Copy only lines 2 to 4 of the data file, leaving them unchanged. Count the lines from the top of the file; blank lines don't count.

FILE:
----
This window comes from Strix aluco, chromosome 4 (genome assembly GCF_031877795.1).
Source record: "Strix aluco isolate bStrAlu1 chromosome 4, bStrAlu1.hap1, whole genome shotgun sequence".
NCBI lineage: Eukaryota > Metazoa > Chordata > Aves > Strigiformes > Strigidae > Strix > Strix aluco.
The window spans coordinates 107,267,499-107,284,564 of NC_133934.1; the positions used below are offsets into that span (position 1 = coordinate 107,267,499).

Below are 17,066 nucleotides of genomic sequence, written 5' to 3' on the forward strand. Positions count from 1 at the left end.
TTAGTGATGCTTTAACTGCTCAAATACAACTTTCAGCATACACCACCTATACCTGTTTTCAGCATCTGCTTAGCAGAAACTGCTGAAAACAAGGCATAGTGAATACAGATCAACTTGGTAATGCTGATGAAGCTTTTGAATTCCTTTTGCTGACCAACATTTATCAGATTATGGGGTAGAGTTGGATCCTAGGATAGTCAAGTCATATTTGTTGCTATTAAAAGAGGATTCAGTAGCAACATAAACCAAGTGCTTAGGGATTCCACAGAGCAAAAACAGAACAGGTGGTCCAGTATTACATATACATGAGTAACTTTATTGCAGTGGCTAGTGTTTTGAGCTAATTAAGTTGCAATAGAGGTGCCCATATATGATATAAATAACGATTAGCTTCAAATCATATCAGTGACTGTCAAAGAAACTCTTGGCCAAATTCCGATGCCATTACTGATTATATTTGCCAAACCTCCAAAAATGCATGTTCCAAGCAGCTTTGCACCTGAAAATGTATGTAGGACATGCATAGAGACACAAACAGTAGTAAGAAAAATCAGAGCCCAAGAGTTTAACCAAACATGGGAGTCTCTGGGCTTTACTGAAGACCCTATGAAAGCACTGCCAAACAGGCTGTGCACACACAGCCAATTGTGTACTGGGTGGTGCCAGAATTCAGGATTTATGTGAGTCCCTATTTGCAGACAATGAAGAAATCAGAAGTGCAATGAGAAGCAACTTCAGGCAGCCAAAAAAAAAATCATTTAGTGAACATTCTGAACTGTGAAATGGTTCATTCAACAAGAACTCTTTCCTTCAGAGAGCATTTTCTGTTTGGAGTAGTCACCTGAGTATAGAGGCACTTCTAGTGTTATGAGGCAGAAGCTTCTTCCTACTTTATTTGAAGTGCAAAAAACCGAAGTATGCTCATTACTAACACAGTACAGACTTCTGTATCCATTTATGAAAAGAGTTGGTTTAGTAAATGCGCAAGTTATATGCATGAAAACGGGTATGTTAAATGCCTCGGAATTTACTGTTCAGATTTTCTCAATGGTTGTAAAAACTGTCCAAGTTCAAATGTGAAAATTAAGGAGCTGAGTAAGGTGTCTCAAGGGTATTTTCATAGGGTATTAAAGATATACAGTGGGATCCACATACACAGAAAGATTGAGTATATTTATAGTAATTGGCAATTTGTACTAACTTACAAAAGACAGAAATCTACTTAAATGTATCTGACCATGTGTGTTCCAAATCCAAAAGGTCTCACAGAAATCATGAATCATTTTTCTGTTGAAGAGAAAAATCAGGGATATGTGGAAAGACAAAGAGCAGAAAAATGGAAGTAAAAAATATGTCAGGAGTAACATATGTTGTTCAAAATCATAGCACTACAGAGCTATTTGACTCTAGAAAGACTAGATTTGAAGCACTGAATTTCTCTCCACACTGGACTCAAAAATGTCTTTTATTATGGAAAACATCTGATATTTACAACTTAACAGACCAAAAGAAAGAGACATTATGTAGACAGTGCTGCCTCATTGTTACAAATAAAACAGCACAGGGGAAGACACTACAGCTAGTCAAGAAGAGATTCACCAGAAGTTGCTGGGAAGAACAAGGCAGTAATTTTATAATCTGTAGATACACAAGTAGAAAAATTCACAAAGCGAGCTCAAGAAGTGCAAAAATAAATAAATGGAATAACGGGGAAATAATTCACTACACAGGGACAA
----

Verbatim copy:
Source record: "Strix aluco isolate bStrAlu1 chromosome 4, bStrAlu1.hap1, whole genome shotgun sequence".
NCBI lineage: Eukaryota > Metazoa > Chordata > Aves > Strigiformes > Strigidae > Strix > Strix aluco.
The window spans coordinates 107,267,499-107,284,564 of NC_133934.1; the positions used below are offsets into that span (position 1 = coordinate 107,267,499).